Frequently Asked Questions

What Should I do if my pet dies at home?
Until decisions and preparations can be made, place your pet in the coldest part of your home.  Put plastic down and then newspaper or a blanket to place your pet on.  Cover with another towel or blanket.

What if my pet dies while at the Veterinarian?
There is no hurry.  Most clinics will have a storage facility where your pet can be kept for a day or two.

Can I see my pet again?
If your pet dies at the veterinary hospital, you may view your pet there.  If the choice is utilize a pet cemetery, arrangements can be made to have a proper viewing prior to cremation or burial.

Can I take my pet’s body home?
Your pet belongs to you.  You do have the right to take your pet home.

What options are available to me at time of loss of my pet?
Burial in a pet cemetery, cremation, home burial (where allowed by law), or disposal service.

Burial in a pet cemetery: Options vary but may include private or communal burial services.  Range of services and pricing widely varies depending upon your preferences.

Mausoleum burial is where a casketed body is placed in a crypt.   This is more expensive and not available in every pet cemetery.

Cremation services are offered both on an individual or a group basis.  Costs vary and any IAOPCC member will quotes prices via telephone.

Home Burial varies depending upon the regulations in your area.  Caskets and memorial markers are usually available for home burial from a pet cemetery.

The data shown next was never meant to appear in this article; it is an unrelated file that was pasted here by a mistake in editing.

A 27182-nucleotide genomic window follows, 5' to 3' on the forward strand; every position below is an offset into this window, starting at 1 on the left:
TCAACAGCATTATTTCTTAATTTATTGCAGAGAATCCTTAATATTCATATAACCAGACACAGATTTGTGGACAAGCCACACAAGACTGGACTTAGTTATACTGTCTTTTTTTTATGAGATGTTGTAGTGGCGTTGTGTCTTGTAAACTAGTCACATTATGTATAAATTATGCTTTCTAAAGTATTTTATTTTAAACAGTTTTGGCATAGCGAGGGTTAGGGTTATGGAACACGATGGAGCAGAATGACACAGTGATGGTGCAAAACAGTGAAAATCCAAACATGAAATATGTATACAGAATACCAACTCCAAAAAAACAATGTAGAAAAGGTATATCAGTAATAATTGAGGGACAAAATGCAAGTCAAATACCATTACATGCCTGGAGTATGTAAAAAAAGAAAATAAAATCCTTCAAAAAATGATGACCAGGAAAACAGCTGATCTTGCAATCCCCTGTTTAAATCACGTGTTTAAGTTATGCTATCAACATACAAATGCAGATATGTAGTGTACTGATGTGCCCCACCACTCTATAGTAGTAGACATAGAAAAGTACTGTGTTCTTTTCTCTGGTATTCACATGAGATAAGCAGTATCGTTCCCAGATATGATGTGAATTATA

What is cremation?
Cremation is the process of reducing matter by exposing it to intense heat.  The body is reduced to skeletal remains or cremains.

Is a casket required for cremation?
No.

Is there a memorial service available for cremation?
Arrangements can be made with the pet cemetery to allow viewing and/or a memorial service prior to the cremation.

Can a cremation be witnessed by the pet owner?
Yes.  Rules of the individual cemetery may vary.

Is embalming necessary when cremating? 
No, embalming is the process that preserves s the body and is not necessary for cremation.

Can I be positive that I have my pet’s cremains?
Each pet receives an identification tag immediately upon receipt at the cemetery.  This tag stays with the pet form the time the pet is received until the cremains are returned to the owner.

What is an urn?
An urn is a receptacle especially made to hold the cremated remains.  Urns are made in many styles and materials.

What is a columbarium?
A columbarium is an arrangement of niches erected for the sole purpose of accepting cremains, which are usually contained in urns.

What is a cremation or scatter garden?
A special section of land, set aside for the burial or scattering of cremains.

Is it legal to scatter cremains?
Most areas have no restrictions on this.  When in doubt, contact your local authorities.

Can I prepare in advance?
It is always wise to prepare for your pets death in advance.  It allows you to make better choices, alleviates stress at a very emotional time, and also allows you to prepare financially.

Is it normal to grieve over the loss of a pet?
It is just as normal to grieve over the loss of a pet, as it is to grieve over the loss of a human.  Saying your final good-byes and planning your pets after-life care is an important part of accepting the loss.

How long is a normal grieving period?
There is no normal set time for grief.  Different people react in different ways.  Don’t’ be ashamed or try to hide your grief.  The longer grief is denied, the longer you will grieve.

Are there pet grief counseling groups available?
Yes, your local IAOPCC cemetery will know about the groups in your area.